Hundreds of entrepreneurs, investors, techies, and aspiring founders gathered in New York City last month for the fourth annual Roadmap to Billions Conference presented by Black Women Talk Tech (BWTT). Held in midtown Manhattan on Feb. 27–29, attendees left the summit with tangible advice, tools, and new connections in the tech industry.
Founded in 2017, Black Women Talk Tech is a collective of black women tech founders created by Esosa Ighodaro, Lauren Washington, and Regina Gwynn. In addition to showcasing the brilliance of black women in tech, the summit aims to empower attendees to build the next billion-dollar business and reshape the idea of what the face of a tech founder looks like.
“If I was to ask [someone to] name a black woman tech founder, many people could not name one,” Ighodaro told BLACK ENTERPRISE before the conference. “Or, if I asked you to name a tech founder in general, most people would name Bill Gates, the late Steve Jobs, Mark Zuckerberg, Peter Thiel. All of these people are white men.”
Connecting Black Women in Tech
The three-day conference kicked off with a retreat that included a dance exercise, a panel for women about balancing romantic relationships and their careers, and a session on conquering anxiety. BWTT continued on Friday with workshops, tech-oriented talks, and panels featuring black women innovators, creators, and business owners. During a session titled “Money In The Bank: Scaling Your Operations with Acquired Funding,” Kristina Jones revealed that she and her husband, James Jones Jr., Esq., stepped down from their leadership roles at Court Buddy, a legal tech company that they founded in 2015.
“I had to come to the realization that I’m going to be a serial entrepreneur. Court Buddy is just my first business,” Jones told the audience. “I learned so many things to this point that I’m going to put into the next business.”
Even though Court Buddy successfully raised $1 million in a seed round followed by $6 million in a Series A round in 2018, Jones told BLACK ENTERPRISE that they parted ways with the company in order to pursue other entrepreneurial endeavors and passion projects, including a children’s book for young people who are grieving from the death of a loved one.
“People know me as being the 14th woman to raise over a $1 million for a tech startup. And I thought it was really important for the audience to know that you are not your company. You can live beyond your company,” she said. She added that she and her co-founder decided to hire a new CEO and new senior management to push the company forward. “It was my first company and I learned so much building Court Buddy. It will still be part of my story.”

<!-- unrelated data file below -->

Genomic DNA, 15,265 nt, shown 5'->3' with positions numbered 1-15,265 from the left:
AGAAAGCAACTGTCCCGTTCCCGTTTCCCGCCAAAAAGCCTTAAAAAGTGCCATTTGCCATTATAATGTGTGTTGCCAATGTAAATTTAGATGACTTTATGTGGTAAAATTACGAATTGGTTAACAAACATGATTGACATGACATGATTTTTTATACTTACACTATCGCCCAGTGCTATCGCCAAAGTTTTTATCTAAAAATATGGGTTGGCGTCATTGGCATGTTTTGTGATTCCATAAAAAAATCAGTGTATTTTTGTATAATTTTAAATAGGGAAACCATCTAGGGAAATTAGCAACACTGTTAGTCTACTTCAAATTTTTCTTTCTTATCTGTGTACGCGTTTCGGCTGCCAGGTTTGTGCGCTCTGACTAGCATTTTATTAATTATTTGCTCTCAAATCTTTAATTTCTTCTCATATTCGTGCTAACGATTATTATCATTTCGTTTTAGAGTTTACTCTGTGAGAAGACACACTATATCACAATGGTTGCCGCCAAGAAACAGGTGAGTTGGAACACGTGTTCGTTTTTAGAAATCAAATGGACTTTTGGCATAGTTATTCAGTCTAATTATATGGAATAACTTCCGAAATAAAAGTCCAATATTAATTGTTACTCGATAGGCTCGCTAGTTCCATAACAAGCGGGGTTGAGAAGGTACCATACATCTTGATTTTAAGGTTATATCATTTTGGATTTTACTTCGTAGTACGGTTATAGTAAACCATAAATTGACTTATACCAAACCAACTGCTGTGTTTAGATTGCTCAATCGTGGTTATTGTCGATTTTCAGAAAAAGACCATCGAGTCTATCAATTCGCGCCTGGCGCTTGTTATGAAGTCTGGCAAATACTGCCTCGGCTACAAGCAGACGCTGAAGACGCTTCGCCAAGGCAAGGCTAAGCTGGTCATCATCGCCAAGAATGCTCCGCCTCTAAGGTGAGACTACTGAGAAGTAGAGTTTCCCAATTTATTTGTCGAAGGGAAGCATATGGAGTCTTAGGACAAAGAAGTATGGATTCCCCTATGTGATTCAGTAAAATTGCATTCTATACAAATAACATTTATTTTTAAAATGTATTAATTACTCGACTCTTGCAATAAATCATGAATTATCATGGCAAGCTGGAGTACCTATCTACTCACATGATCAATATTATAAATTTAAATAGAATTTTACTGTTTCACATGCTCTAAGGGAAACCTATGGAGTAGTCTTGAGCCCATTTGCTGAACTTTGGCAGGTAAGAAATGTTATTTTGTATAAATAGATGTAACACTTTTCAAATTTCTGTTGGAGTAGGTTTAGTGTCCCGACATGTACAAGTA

On Saturday, Courtney Adeleye, the founder of The Mane Choice Hair Solutions, opened day three of the conference with a fireside chat about how she turned the hair products she whipped up in her kitchen into a multimillion-dollar hair empire in just a few short years. “I went from investing my own $500 to $100 million in sales without one line of credit, without one credit card,” said the hair mogul.
She also revealed that after she sold her company to MAV Beauty in an acquisition last November, she purchased a majority stake of stock in the global beauty brand. “I sold my company, Mane Choice to MAV Beauty… and then turned around about bought a majority stake of MAV Beauty,” she said, triggering a standing ovation and wild applause from the crowd.
Meanwhile, there was just as much action going on behind the scenes of the conference as there was on the mainstage. Backstage, BE caught up with Bria Sullivan, a Google mobile-app developer and tech founder who made headlines last year when she criticized companies in Silicon Valley for hiring “the whitest black candidate” during a podcast interview. However, she says her comments were blown out of proportion.
“It was definitely taken out of context and made to sound a lot worse,” she said. “It hurt because my entire platform is positivity and I do a lot of work for black startup founders, black engineers, Latino engineers.” She added, “It was very hard to figure out why someone would try to ruin the positive things that I’ve done.”
On the other hand, she says her remarks “started a lot of positive conversations” and forced tech companies to hire black and brown employees from a variety of backgrounds outside of the same few elite schools that they tend to recruit from.
Although she wasn’t part of the speaker line up, Arlan Hamilton, an investor and the founder of the venture capital fund Backstage, told BE “it’s about damn time” for black women to have a seat at the table in tech.
“Black women make up only 0.2% of all venture funding right now. So that funding that is needed to stem and support growth is going everywhere but to us,” she said.
“It’s our time. It’s something that we not only deserve: if we do better, the rest of the country does better.”